Colorectal Cancer Awareness
Colorectal cancer is the third most commonly diagnosed cancer and the second leading cause of cancer deaths in both men and women in the United States. Approximately 150,000 Americans will be diagnosed with colon cancer each year. At the Missouri Digestive Health Center and Ellis Fischel Cancer Center, our nationally and internationally known specialists provide you with world-class care. Whether you need a colonoscopy to ensure early detection or minimally invasive surgery to treat colon cancer, the most comprehensive digestive health center is right here in your own backyard.
Early Detection is the Key
Help prevent colon cancer by scheduling a routine colonoscopy beginning at age 50. With regular screening, colorectal cancer can be found early when treatment is most effective. Because colon cancer often has no symptoms at all until it's at an advanced stage, this is extremely important. A colonoscopy may find small growths called polyps that can be removed during the test. Most cancers of the colon are caused by polyps that eventually become malignant. But if caught early enough, they rarely result in a fatal cancer. Watch a video from Ellis Fischel Cancer Center's Dr. Wu on the importance of colonoscopies.
What Are the Symptoms?
The following are the most common symptoms of colorectal cancer. However, each individual may experience symptoms differently.
People who have any of the following symptoms should check with their physicians, especially if they are over 50 years old or have a personal or family history of the disease:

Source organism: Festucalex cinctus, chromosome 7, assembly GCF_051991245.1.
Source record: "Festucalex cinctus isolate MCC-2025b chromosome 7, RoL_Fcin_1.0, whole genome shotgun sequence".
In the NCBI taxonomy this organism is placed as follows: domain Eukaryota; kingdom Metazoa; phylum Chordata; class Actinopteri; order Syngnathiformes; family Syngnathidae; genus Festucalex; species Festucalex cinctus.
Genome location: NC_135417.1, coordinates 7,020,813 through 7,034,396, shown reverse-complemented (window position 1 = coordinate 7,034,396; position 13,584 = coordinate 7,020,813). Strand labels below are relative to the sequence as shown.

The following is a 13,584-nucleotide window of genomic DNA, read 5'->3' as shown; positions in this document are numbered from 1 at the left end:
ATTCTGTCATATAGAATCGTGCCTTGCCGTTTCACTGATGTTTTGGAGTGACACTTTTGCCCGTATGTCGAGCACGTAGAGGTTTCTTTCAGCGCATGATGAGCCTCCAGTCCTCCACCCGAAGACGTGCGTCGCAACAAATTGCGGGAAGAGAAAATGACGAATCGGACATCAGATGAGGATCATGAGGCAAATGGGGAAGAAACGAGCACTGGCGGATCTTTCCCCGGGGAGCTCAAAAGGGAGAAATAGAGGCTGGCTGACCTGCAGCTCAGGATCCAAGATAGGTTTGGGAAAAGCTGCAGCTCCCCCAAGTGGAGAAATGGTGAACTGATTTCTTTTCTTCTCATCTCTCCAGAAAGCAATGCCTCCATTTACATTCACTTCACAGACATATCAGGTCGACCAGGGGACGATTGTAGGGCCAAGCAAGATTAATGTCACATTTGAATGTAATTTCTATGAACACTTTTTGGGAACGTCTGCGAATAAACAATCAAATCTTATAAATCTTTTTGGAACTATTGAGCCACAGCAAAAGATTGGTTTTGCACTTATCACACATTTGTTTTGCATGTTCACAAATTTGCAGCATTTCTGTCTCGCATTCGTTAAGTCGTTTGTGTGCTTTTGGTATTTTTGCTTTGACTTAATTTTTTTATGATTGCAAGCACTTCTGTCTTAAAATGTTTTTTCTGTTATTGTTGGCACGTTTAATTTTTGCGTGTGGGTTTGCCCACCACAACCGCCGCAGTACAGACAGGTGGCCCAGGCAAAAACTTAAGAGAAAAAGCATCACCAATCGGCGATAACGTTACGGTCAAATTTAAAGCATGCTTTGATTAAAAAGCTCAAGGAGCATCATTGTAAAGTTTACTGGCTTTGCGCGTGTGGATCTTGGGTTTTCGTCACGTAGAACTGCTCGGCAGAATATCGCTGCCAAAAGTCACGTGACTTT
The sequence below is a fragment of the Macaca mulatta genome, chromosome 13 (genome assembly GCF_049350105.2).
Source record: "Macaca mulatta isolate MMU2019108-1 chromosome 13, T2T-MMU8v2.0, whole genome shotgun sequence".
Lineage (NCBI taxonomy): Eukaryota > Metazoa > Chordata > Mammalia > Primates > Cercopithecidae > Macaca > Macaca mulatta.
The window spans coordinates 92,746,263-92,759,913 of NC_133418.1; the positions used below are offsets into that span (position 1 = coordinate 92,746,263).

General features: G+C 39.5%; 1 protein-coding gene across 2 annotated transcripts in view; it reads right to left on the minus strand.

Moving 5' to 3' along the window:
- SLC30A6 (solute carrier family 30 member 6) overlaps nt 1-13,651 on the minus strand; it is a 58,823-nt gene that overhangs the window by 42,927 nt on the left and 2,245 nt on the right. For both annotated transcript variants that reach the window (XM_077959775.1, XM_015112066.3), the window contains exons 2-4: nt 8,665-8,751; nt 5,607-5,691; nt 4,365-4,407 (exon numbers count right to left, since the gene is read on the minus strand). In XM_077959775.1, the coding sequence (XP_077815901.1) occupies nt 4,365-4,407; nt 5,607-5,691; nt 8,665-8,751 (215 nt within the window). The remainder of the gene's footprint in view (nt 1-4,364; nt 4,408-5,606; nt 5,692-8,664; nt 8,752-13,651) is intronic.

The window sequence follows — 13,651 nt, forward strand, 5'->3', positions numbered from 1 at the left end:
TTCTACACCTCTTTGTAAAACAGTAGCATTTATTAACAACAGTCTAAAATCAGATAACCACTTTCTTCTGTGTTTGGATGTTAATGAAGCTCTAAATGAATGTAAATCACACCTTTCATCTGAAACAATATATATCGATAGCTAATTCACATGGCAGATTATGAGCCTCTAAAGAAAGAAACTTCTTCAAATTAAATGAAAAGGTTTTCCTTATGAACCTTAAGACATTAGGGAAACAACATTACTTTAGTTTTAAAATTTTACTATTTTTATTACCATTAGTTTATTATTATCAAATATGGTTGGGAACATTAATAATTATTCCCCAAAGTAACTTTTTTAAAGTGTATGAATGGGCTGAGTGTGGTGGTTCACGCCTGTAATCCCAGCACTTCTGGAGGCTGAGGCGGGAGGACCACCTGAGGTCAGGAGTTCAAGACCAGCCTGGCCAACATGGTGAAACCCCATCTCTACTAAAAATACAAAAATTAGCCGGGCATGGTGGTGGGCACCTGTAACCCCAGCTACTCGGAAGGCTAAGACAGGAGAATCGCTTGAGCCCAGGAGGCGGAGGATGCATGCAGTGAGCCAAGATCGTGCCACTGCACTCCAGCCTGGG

- A change in bowel habits such as diarrhea, constipation, or narrowing of the stool that lasts for more than a few days
- Rectal bleeding or blood in the stool
- Cramping or gnawing stomach pain
- Decreased appetite
- Weakness and fatigue
- Jaundice - yellowing of the skin and eyes
The symptoms of colorectal cancer may resemble other conditions, such as infections, hemorrhoids, and inflammatory bowel disease. It is also possible to have colon cancer and not have any symptoms. Always consult your physician for a diagnosis.
Know the Risk Factors
Risk factors for colorectal cancer may include:
- Age - Most people who have colorectal cancer are over age 50, however, it can occur at any age.
- Race - African Americans have the highest risk for colorectal cancer.
- Diet - Colorectal cancer is often associated with a diet high in red and processed meats.
- Polyps - Benign growths on the wall of the colon or rectum are common in people over age 50, and are believed to lead to colorectal cancer.
- Personal history - People who have had colorectal cancer or a history of adenomatous polyps have an increased risk for colorectal cancer.
- Family history - People with a strong family history of colorectal cancer or polyps in a first-degree relative (especially in a parent or sibling before the age of 60 or in two first-degree relatives of any age), have an increased risk for colorectal cancer.
- Ulcerative colitis or Crohn's disease - People who have an inflamed lining of the colon have an increased risk for colorectal cancer.
- Inherited syndromes, such as familial adenomatous polyposis (FAP) or hereditary nonpolyposis colon cancer (HNPCC)
- Physical inactivity
- Heavy alcohol consumption
- Type 2 diabetes
Test your own risk for colon cancer with an online risk assessment tool.
What Do You Know About Colorectal Cancer?
Take the colon cancer quiz to test your knowledge
Watch and learn about what to expect when having a colonoscopy.
Schedule an Appointment
Schedule a colonoscopy for you or someone you love. Call (573) 882-1434 for an appointment with one of our digestive health specialists today.